Foremost in the tasks of the cultural heritage officers will be the surveying, care and maintenance of significant sites, permanent recording of their locations and consultation over protection mechanisms for these sites with management agencies. This initiative will encourage increased participation of the local Aboriginal community in forest management decisions.
The initiative also includes a number of traineeships to assist Aboriginal trainees gain land management skills. It is anticipated that this training should provide skills, which will enhance continued employment and promotional opportunities in the management of forested land.
Funding Commitment: $520 000 per annum over 5 years
Predicted employment benefit: 10 positions in total; 4 Aboriginal Cultural Heritage officers in total equally distributed between agencies and RFA regions, 6 traineeships over both Upper and Lower North East.
Ongoing inventory of existing timber resource is a fundamental requirement of the Regional Forest Agreement and will be used to support ongoing management by SFNSW of the timber production forest. Advantages include:
the ability to better model the growth of the forest through time,
a more accurate understanding of the timber resource which would enable industry to plan and develop downstream value-adding with more precision and certainty; and
a better knowledge of the timber resource which would enabling scheduling of operations and shifting of multi-aged forest crews to thinning systems;
A significant component of this initiative in its initial stages will involve the training of displaced timber workers in resource inventory techniques.
Funding Commitment: $500,000 per annum for 5 years.
Predicted employment benefit: 10 new positions for a period of five years for SFNSW.
8. Biomass Energy Generation and Charcoal Production
NSW will investigate opportunities for the use of sawmill residue, waste material from sawlog-driven logging operations and plantation thinning and harvesting in the Upper North East and Lower North East regions for potential use in biomass energy generation (or co-generation in existing power generating facilities) and for the production of charcoal for use in industrial processes. Negotiations concerning supply of resource for such ventures are currently taking place.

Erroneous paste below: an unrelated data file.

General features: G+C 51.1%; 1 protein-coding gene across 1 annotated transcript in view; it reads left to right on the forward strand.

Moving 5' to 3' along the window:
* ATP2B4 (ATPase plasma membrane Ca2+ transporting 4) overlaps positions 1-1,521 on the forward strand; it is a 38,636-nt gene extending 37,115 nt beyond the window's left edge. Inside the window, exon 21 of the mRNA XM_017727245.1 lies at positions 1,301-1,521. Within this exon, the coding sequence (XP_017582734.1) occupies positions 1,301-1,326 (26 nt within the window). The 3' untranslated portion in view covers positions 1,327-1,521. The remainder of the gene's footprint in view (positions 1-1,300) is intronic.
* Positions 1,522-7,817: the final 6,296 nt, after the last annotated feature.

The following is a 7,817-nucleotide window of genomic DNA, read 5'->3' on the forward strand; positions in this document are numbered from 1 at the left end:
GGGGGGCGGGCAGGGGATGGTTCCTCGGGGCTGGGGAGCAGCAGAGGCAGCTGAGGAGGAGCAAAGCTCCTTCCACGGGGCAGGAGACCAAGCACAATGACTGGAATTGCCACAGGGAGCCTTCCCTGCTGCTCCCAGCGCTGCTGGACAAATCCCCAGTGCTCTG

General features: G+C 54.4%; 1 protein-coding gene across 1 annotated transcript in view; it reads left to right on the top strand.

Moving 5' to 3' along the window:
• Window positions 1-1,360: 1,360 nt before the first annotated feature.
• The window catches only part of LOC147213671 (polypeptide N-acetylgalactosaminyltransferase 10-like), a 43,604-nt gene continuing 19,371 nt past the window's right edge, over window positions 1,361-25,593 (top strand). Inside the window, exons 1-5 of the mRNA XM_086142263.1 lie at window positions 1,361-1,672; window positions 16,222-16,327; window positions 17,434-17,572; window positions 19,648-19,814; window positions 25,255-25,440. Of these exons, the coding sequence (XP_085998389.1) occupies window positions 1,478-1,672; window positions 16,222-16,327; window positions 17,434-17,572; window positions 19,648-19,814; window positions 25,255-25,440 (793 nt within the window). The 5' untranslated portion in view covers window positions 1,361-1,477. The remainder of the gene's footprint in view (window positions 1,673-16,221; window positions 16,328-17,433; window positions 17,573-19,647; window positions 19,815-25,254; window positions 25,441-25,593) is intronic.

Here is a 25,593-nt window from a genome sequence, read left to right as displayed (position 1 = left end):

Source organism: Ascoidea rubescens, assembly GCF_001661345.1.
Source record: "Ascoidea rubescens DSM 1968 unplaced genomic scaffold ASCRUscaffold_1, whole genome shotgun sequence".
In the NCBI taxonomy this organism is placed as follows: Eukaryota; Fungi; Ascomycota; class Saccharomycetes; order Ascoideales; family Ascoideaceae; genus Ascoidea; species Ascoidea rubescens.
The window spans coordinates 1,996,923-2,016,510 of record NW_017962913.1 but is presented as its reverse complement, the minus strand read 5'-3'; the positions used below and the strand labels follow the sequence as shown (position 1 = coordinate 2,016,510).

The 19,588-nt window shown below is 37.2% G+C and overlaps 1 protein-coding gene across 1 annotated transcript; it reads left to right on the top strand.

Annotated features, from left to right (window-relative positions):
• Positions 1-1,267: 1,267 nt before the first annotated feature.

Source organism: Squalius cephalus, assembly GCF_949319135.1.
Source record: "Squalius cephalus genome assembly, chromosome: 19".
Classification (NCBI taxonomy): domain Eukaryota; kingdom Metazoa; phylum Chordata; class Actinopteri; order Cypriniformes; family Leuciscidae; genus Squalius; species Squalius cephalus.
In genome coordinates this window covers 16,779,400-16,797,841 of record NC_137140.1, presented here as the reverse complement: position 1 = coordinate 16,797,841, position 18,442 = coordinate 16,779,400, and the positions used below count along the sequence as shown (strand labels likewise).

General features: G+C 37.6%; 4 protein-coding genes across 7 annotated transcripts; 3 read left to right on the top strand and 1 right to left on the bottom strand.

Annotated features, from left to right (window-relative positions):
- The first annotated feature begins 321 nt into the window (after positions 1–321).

The recently introduced Natural Resources Legislation Amendment (Rural Environmental Services) Act (1999) NSW will, through amendments to the Mining Act (1992) NSW and Electricity Supply Act (1995) NSW, provide enhanced opportunities for investment and job creation in the emerging biomass electricity industry in NSW. In addition to facilitating the use of sawmill waste and forest residues for renewable energy generation, it will also allow electricity retailers to use carbon sequestration as an eligible activity to meet their licence conditions and explicitly includes biomass as a greenhouse reduction measure.
It is also predicted that the market for high-grade charcoal will increase in the future, given the requirements for steel-making and manufacture of silicon metals. Charcoal production can also utilise sawmill and forest wastes increasing local value adding within the timber industry.
Sustainable forest harvesting practices will not be compromised by the utilisation of forest wood residues and waste timber in both the above initiatives, these materials being already in existence as part of the sawlog-driven harvesting process. The markets would also provide an additional and competitive avenue for silvicultural thinnings.